Coachella, Day 2
Recovering from yesterday’s illness forced me to miss 120 Days, MGMT, Little Brother and Boys Noize. Bah.
But I arrived in time to see some Stephen Malkmus & the Jicks. Their loose rock jams slash sea shanties were adorned with much proggy filigree. It was nice big-sky music for a big-sky setting. “It’s time to go fucking Jack Johnson on your ass,” Malkmus announced later, strapping on an acoustic. That was my cue to bolt.
I strode over to the Sahara tent to catch Erol Alkan spinning ravenously raunchy electro with XXX bass textures. Man, the DJs at Coachella have been really bringing their A games. With an hour to dazzle the masses, there really is little time for filler. Everyone realizes that a stellar job here could mean big bookings for the future. So everybody wins.
Next I grabbed some dinner and had the misfortune to experience the awful aural trainwreck that occurs when seated between Dwight Yoakam’s adequate country rock at the Outdoor Theater and the massive percussion structure/sculpture called Parabola. The latter is like something out of a magnificent Harry Partch dream: several makeshift gongs, xylophones, metal poles, and drums of all shapes and sizes, on which Coachella attendees are free to unleash their inner Mickey Harts or Tony Allens. The chaotic yet still somewhat coherent rhythm never ceased rolling and tumbling during festival hours. This was a great idea, but it led to some horrendous contrasts in sound, like the one outlined above.
Time for Hot Chip. Wow—the Sahara tent was overrun with fans. This was one of the most clustery of clusterfucks. Hot Chip have gotten really popular in the last year (they played here in 2007, but not to this size of a crowd. In a nutshell, Hot Chip have become probably the preeminent live, song-based electronic band in the world. Their melodic and rhythmic gifts have coalesced into a well-oiled pleasure machine. “Over and Over” has become their anthem and manifesto (“The joy of repetition really is in you”). Not bad for some pasty, self-deprecating Brits with flat voices.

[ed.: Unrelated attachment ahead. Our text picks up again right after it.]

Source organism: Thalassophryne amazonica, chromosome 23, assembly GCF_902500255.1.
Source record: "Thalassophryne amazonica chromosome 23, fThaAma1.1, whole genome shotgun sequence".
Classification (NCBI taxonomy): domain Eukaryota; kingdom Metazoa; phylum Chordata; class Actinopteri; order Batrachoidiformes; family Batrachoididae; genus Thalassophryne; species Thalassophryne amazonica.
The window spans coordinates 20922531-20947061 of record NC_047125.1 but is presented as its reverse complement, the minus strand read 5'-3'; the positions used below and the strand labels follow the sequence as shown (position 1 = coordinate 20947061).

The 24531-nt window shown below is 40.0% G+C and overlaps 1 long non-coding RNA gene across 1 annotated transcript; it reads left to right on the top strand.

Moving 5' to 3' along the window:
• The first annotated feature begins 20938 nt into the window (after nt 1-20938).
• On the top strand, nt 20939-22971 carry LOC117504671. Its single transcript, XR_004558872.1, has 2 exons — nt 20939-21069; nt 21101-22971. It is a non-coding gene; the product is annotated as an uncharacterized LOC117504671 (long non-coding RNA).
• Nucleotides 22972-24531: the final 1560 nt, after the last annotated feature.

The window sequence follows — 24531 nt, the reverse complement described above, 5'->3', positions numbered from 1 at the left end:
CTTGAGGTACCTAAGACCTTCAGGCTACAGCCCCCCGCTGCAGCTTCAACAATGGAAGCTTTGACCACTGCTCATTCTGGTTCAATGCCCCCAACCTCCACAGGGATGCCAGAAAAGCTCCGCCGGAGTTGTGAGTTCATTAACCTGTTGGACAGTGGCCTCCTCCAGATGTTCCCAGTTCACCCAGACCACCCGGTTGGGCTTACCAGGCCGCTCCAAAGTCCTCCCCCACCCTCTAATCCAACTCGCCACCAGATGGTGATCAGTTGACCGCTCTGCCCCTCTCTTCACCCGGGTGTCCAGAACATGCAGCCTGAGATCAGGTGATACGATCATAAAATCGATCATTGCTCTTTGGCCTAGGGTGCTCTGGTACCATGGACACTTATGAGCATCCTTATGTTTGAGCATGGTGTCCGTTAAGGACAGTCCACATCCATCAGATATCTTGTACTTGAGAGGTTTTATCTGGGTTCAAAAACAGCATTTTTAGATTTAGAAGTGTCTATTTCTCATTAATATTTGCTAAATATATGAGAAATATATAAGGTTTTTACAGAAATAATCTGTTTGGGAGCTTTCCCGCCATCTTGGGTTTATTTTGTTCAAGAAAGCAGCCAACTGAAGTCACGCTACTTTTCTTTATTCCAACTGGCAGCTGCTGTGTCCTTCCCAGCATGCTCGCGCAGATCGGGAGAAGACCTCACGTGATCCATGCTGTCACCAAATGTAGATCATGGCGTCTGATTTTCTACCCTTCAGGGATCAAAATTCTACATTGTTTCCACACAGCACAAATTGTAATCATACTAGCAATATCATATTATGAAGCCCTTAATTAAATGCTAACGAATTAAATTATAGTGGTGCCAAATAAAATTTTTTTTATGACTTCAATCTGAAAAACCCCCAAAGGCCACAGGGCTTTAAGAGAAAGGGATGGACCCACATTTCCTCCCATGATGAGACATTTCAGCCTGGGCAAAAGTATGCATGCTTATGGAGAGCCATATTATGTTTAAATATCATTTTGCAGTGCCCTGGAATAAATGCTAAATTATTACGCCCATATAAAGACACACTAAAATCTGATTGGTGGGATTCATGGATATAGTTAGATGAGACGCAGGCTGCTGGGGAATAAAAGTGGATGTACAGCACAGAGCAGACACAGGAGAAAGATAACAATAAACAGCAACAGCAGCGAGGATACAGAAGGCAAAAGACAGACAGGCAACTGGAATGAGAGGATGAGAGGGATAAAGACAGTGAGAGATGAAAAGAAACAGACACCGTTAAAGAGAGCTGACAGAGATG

Over at the Gobi tent, fellow Englishmen Cinematic Orchestra engaged in some mellow, meandering soul jazz. Last time I saw CO (at South by Southwest in 2000), they evoked Sun Ra’s artful, freeform freakouts. Now they’re more refined and restrained—more coffee table than outer space. But it’s still good for what it is.
But for this observer, all of this has been merely a prelude for the mighty Kraftwerk. Still vital nearly 40 years after their inception, the German quartet maintained the same setup that they fielded in their last N. American tour: four dignified, business-suited members standing stock-still in a line behind laptops and synths while vibrant images of bicyclists, trains, autobahns, robots, words, geometric shapes, etc. flicker behind their motionless forms. “Man-Machine” started things splendidly, the beats and bleeps cutting through the fetid desert air like ice picks. Lyrics got run through a device that makes everything sound like Stephen Hawking with emphysema. It’s the opposite of what’s commonly thought of as “soul,” but it’s ideal for Kraftwerk’s precise cyborg boogie.
Kraftwerk’s set traversed many of their classics and best songs: “Trans-Europe Express,” “Autobahn,” “We Are the Robots,” “Radioactivity,” “Computer Love,” “Numbers,” “Computer World,” “Tour de France.” Even the newer cuts like “Vitamin” and “Planet of Visions” sounded brilliant and vital.
I expected Kraftwerk to close with “Pocket Calculator,” but instead we got “Boing Boom Tschak” merged with “Musique Non Stop.” That’s Kraftwerk’s patented sly humor there, ending the show with a song called “Musique Non Stop.” Also funny is the fact that old gents who look like bankers are some of the funkiest mofos on the planet.